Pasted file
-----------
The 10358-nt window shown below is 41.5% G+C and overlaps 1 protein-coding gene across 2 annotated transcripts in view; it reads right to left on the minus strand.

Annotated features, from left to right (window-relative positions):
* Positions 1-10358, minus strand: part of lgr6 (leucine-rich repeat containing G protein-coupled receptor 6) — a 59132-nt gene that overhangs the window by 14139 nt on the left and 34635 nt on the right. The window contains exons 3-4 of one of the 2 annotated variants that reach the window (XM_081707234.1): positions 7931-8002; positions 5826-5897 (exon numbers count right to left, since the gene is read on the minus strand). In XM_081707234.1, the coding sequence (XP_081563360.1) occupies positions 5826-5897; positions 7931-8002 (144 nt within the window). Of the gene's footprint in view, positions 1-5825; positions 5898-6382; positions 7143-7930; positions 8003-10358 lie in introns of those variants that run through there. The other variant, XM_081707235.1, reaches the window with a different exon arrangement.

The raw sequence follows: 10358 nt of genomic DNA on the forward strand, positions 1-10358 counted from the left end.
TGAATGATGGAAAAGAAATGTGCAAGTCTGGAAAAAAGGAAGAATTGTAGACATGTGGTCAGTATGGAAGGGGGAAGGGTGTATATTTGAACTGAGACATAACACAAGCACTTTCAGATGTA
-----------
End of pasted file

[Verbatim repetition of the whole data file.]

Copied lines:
The 10358-nt window shown below is 41.5% G+C and overlaps 1 protein-coding gene across 2 annotated transcripts in view; it reads right to left on the minus strand.

Annotated features, from left to right (window-relative positions):
* Positions 1-10358, minus strand: part of lgr6 (leucine-rich repeat containing G protein-coupled receptor 6) — a 59132-nt gene that overhangs the window by 14139 nt on the left and 34635 nt on the right. The window contains exons 3-4 of one of the 2 annotated variants that reach the window (XM_081707234.1): positions 7931-8002; positions 5826-5897 (exon numbers count right to left, since the gene is read on the minus strand). In XM_081707234.1, the coding sequence (XP_081563360.1) occupies positions 5826-5897; positions 7931-8002 (144 nt within the window). Of the gene's footprint in view, positions 1-5825; positions 5898-6382; positions 7143-7930; positions 8003-10358 lie in introns of those variants that run through there. The other variant, XM_081707235.1, reaches the window with a different exon arrangement.

The raw sequence follows: 10358 nt of genomic DNA on the forward strand, positions 1-10358 counted from the left end.
TGAATGATGGAAAAGAAATGTGCAAGTCTGGAAAAAAGGAAGAATTGTAGACATGTGGTCAGTATGGAAGGGGGAAGGGTGTATATTTGAACTGAGACATAACACAAGCACTTTCAGATGTA